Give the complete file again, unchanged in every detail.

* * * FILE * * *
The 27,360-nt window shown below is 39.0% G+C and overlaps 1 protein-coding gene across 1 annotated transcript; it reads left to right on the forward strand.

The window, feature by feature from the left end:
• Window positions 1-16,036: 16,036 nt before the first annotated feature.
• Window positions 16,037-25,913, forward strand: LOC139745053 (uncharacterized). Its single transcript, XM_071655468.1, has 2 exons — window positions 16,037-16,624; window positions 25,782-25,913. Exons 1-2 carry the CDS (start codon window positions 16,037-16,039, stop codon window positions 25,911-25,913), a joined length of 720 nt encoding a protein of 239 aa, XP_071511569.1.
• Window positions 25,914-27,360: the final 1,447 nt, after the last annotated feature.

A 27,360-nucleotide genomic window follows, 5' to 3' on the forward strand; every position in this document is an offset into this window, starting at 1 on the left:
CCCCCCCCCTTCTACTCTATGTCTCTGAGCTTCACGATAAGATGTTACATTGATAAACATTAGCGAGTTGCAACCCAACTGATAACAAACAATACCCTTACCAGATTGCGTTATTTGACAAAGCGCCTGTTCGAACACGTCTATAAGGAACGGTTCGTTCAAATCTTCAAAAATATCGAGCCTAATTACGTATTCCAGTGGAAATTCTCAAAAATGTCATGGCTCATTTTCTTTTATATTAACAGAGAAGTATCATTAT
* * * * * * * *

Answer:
The 27,360-nt window shown below is 39.0% G+C and overlaps 1 protein-coding gene across 1 annotated transcript; it reads left to right on the forward strand.

The window, feature by feature from the left end:
• Window positions 1-16,036: 16,036 nt before the first annotated feature.
• Window positions 16,037-25,913, forward strand: LOC139745053 (uncharacterized). Its single transcript, XM_071655468.1, has 2 exons — window positions 16,037-16,624; window positions 25,782-25,913. Exons 1-2 carry the CDS (start codon window positions 16,037-16,039, stop codon window positions 25,911-25,913), a joined length of 720 nt encoding a protein of 239 aa, XP_071511569.1.
• Window positions 25,914-27,360: the final 1,447 nt, after the last annotated feature.

A 27,360-nucleotide genomic window follows, 5' to 3' on the forward strand; every position in this document is an offset into this window, starting at 1 on the left:
CCCCCCCCCTTCTACTCTATGTCTCTGAGCTTCACGATAAGATGTTACATTGATAAACATTAGCGAGTTGCAACCCAACTGATAACAAACAATACCCTTACCAGATTGCGTTATTTGACAAAGCGCCTGTTCGAACACGTCTATAAGGAACGGTTCGTTCAAATCTTCAAAAATATCGAGCCTAATTACGTATTCCAGTGGAAATTCTCAAAAATGTCATGGCTCATTTTCTTTTATATTAACAGAGAAGTATCATTAT